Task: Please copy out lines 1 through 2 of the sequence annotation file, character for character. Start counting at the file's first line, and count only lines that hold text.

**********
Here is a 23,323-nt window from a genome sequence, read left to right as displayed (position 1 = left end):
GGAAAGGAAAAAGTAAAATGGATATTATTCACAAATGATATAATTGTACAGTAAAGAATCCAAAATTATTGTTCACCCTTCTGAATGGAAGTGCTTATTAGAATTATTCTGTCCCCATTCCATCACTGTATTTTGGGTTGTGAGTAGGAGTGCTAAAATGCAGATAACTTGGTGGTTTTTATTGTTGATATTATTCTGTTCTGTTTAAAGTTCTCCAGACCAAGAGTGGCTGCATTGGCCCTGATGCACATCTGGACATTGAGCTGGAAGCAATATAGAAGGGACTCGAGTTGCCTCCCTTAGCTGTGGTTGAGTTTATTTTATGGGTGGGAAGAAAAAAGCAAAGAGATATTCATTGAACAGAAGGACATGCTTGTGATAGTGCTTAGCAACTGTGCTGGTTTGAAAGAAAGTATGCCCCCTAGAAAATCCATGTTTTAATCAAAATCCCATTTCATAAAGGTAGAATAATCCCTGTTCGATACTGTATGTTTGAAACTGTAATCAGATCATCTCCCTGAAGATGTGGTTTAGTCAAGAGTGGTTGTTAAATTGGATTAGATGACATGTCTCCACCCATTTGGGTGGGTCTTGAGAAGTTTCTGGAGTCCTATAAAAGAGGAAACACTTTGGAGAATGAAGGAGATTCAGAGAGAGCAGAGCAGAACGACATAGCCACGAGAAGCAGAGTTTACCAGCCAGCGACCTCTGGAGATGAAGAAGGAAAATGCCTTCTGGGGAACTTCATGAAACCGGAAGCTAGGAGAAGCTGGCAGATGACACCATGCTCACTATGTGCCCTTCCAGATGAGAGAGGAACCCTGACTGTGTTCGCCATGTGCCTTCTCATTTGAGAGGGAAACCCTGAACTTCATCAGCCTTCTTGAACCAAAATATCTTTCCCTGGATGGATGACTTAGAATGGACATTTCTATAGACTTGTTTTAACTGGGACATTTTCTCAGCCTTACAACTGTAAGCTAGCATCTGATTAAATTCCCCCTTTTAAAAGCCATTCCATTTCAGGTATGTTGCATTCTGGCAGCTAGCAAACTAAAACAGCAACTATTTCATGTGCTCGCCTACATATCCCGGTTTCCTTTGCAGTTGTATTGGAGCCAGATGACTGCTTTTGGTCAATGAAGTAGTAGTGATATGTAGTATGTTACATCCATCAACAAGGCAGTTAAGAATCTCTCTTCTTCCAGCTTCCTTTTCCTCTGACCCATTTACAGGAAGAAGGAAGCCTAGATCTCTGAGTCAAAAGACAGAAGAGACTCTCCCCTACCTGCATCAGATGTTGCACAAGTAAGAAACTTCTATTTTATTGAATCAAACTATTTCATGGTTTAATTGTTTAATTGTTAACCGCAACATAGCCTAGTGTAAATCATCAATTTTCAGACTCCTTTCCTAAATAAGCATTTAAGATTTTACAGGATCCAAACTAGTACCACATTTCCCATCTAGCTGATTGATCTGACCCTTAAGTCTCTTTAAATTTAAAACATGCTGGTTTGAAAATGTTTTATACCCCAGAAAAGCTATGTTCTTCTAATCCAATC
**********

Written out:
Here is a 23,323-nt window from a genome sequence, read left to right as displayed (position 1 = left end):
GGAAAGGAAAAAGTAAAATGGATATTATTCACAAATGATATAATTGTACAGTAAAGAATCCAAAATTATTGTTCACCCTTCTGAATGGAAGTGCTTATTAGAATTATTCTGTCCCCATTCCATCACTGTATTTTGGGTTGTGAGTAGGAGTGCTAAAATGCAGATAACTTGGTGGTTTTTATTGTTGATATTATTCTGTTCTGTTTAAAGTTCTCCAGACCAAGAGTGGCTGCATTGGCCCTGATGCACATCTGGACATTGAGCTGGAAGCAATATAGAAGGGACTCGAGTTGCCTCCCTTAGCTGTGGTTGAGTTTATTTTATGGGTGGGAAGAAAAAAGCAAAGAGATATTCATTGAACAGAAGGACATGCTTGTGATAGTGCTTAGCAACTGTGCTGGTTTGAAAGAAAGTATGCCCCCTAGAAAATCCATGTTTTAATCAAAATCCCATTTCATAAAGGTAGAATAATCCCTGTTCGATACTGTATGTTTGAAACTGTAATCAGATCATCTCCCTGAAGATGTGGTTTAGTCAAGAGTGGTTGTTAAATTGGATTAGATGACATGTCTCCACCCATTTGGGTGGGTCTTGAGAAGTTTCTGGAGTCCTATAAAAGAGGAAACACTTTGGAGAATGAAGGAGATTCAGAGAGAGCAGAGCAGAACGACATAGCCACGAGAAGCAGAGTTTACCAGCCAGCGACCTCTGGAGATGAAGAAGGAAAATGCCTTCTGGGGAACTTCATGAAACCGGAAGCTAGGAGAAGCTGGCAGATGACACCATGCTCACTATGTGCCCTTCCAGATGAGAGAGGAACCCTGACTGTGTTCGCCATGTGCCTTCTCATTTGAGAGGGAAACCCTGAACTTCATCAGCCTTCTTGAACCAAAATATCTTTCCCTGGATGGATGACTTAGAATGGACATTTCTATAGACTTGTTTTAACTGGGACATTTTCTCAGCCTTACAACTGTAAGCTAGCATCTGATTAAATTCCCCCTTTTAAAAGCCATTCCATTTCAGGTATGTTGCATTCTGGCAGCTAGCAAACTAAAACAGCAACTATTTCATGTGCTCGCCTACATATCCCGGTTTCCTTTGCAGTTGTATTGGAGCCAGATGACTGCTTTTGGTCAATGAAGTAGTAGTGATATGTAGTATGTTACATCCATCAACAAGGCAGTTAAGAATCTCTCTTCTTCCAGCTTCCTTTTCCTCTGACCCATTTACAGGAAGAAGGAAGCCTAGATCTCTGAGTCAAAAGACAGAAGAGACTCTCCCCTACCTGCATCAGATGTTGCACAAGTAAGAAACTTCTATTTTATTGAATCAAACTATTTCATGGTTTAATTGTTTAATTGTTAACCGCAACATAGCCTAGTGTAAATCATCAATTTTCAGACTCCTTTCCTAAATAAGCATTTAAGATTTTACAGGATCCAAACTAGTACCACATTTCCCATCTAGCTGATTGATCTGACCCTTAAGTCTCTTTAAATTTAAAACATGCTGGTTTGAAAATGTTTTATACCCCAGAAAAGCTATGTTCTTCTAATCCAATC